Bristol City continued their unbeaten run last Saturday after a 2-2 draw with Barnsley at Oakwell. Dean Holden’s side had won every Championship game coming into this match, in contrast to Barnsley who had collected a single point from 12. In the week prior to the fixture, the Tykes parted with manager Gerhard Struber, who left to join MLS side New York Red Bulls. Adam Murray stepped in as caretaker for the match, which seemed a comfortable fixture on paper for the Robins. This tactical analysis will cover how both sides performed throughout the 90 minutes.
It was Barnsley who started brightly, taking an early lead thanks to a towering header from Michal Helik. The score stayed 1-0 going into the break, but a deflected effort from Jack Hunt after half-time evened the score. In the 51st minute, Tyreeq Bakinson was able to make it 2-1 to the Robins, another shot that was deflected past Jack Walton. It looked to stay this way up until the last minute of added time, where both Michael Sollbauer and Callum O’Dowda challenged for a header inside Bristol City’s penalty area. The two clashed heads and referee Leigh Doughty deemed O’Dowda’s challenge enough to be a foul. The Barnsley centre-back had to receive on-field medical assistance, eventually leaving the pitch on a stretcher. After a six-minute pause in play, Cauley Woodrow stepped up and powered the penalty into the roof of the net. This was ultimately the last kick of the game.
Barnsley once again started using their 3-4-1-2 formation, naming four changes after their 2-1 loss to Middlesbrough. Goalkeeper Jack Walton made his fourth appearance of the season, with centre-backs Michael Sollbauer, Michal Helik, and Mads Andersen in front of him. Jordan Williams and Clarke Oduor both started as wing-backs, alongside Alex Mowatt and Romal Palmer who played in central midfield. Luke Thomas acted as a number ten, providing link-up play to strikers Conor Chaplin and Cauley Woodrow.
In the other dugout, Dean Holden only made a single change within his lineup. He was forced to replace Dan Bentley with academy product Max O’Leary due to injury. Zak Vyner, Taylor Moore and Alfie Mawson, on loan from EPL side Fulham, once again started together, with Jack Hunt and Tommy Rowe providing options on either wing. Tyreeq Bakinson, Jamie Paterson, and Andreas Weimann made up the midfield three, behind a front two of Chris Martin and Nahki Wells.
Barnsley on the front foot
When progressing forwards, Adam Murray’s side often played through the central areas of the field. This is where their playmakers were most efficient due to their formation. Throughout the game, both Thomas and Chaplin helped contribute to five of Barnsley’s ten key passes, including one in the build-up to the corner Helik scored from.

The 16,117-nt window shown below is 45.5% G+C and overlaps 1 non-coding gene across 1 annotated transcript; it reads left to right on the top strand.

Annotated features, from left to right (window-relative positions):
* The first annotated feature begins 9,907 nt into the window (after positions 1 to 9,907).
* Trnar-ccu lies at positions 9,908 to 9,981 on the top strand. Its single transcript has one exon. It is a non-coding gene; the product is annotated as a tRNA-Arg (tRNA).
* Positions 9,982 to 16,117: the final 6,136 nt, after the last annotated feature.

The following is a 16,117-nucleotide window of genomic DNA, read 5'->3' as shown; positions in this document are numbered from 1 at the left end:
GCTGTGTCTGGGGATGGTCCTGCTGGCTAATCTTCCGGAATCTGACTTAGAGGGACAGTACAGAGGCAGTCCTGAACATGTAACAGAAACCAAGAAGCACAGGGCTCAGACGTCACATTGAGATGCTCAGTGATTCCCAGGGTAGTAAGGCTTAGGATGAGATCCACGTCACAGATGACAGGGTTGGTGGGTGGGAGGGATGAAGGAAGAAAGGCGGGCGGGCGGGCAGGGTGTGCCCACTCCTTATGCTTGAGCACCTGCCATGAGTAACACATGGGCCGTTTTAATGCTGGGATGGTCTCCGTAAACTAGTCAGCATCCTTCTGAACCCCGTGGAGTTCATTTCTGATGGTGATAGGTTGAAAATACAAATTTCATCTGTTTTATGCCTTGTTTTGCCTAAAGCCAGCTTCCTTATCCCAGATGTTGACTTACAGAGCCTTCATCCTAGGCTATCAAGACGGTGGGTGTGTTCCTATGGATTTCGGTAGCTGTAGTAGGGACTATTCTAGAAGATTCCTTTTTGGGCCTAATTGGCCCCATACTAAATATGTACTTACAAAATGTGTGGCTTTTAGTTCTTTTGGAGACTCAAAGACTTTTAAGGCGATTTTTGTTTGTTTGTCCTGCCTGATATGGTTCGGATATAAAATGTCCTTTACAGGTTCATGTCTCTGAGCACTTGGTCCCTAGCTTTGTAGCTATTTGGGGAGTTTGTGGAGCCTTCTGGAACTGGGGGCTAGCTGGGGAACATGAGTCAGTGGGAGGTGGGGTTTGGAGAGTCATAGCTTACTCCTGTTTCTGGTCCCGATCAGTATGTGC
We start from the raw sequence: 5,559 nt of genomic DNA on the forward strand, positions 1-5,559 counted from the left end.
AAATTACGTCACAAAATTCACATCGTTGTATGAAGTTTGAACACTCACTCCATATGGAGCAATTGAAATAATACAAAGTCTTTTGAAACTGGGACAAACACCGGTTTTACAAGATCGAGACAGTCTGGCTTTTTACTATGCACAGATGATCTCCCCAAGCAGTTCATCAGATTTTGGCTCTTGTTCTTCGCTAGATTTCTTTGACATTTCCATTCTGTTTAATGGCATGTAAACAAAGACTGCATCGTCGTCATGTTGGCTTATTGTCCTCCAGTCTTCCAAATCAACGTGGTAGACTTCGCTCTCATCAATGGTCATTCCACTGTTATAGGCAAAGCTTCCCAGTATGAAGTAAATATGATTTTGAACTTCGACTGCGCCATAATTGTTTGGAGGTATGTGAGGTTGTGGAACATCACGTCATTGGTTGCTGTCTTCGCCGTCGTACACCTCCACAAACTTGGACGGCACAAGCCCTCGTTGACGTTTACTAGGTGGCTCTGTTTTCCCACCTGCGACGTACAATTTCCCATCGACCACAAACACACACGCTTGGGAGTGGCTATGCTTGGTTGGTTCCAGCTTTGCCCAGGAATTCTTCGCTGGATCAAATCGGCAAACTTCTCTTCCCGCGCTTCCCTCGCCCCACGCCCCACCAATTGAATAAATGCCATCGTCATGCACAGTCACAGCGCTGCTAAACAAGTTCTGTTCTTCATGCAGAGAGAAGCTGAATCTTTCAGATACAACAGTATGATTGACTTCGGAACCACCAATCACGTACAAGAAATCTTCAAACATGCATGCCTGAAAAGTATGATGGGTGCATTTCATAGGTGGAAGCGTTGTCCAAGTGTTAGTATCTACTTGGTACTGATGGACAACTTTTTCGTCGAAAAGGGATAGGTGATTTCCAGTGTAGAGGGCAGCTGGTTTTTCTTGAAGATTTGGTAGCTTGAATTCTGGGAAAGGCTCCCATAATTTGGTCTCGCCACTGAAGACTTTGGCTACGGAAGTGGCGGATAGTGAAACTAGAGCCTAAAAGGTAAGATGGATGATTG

Here we see wing-back Jordan Williams look forwards to find Cauley Woodrow with a driven ball. Notice he drives centrally towards the penalty area rather than down the wing, aiming to find a striker in front of him. Woodrow controls the ball well and moves into the six-yard box, but Vyner blocks his shot and Bristol City concede the corner. Woodrow was the main target for his teammates against Bristol City, as when he receives the ball he can dribble past the players around him. He beat their defenders three times out of his five opportunities, the most for a Barnsley player during the game.
When starting attacks, goalkeeper Walton sometimes played short into his own third. This allowed Barnsley to move up the pitch while also retaining possession. Wing-backs Williams and Oduor were often the main targets when starting these sequences, as the lack of attacking wingers from Bristol City gave them extra space to receive the ball in. Above, we see Chaplin obtain the ball after a pass from Jordan Williams, who then looks forwards to play in Woodrow. Bristol City compact themselves, preventing the opportunity to play the striker in. However, due to Barnsley’s shape, they play can centrally to Mowatt. Because of these tactics, a second attack within the same phase can start without losing ground.
The Tykes in transition
After losing the ball during attacking phases, Barnsley used their forward players to instantly press the opposition. Doing this gives defenders little time to make a decision, increasing the chances of them losing possession.
Above we see an example of these tactics, with Chaplin, Woodrow, and Thomas shutting down Alfie Mawson. Due to their press, the Bristol City defender is forced to play backwards to Vyner. Then, unavoidably, he has to play back to goalkeeper O’Leary.
Here we see how Barnsley get back into their defensive positions after losing the ball up the field. Herbie Kane works back to cover the central areas of the pitch, while Williams closes down the Robins’ attacker. The Tykes changed to a 4-4-2 after Kane and Elliot Simões were substituted on. Jordan Williams changed position to left-back and Luke Thomas became a right midfielder, giving them more structure when defending. This change can be seen when comparing Bristol City’s opportunities in the first and second half. Their xG was 1.29 but then decreased to 0.52.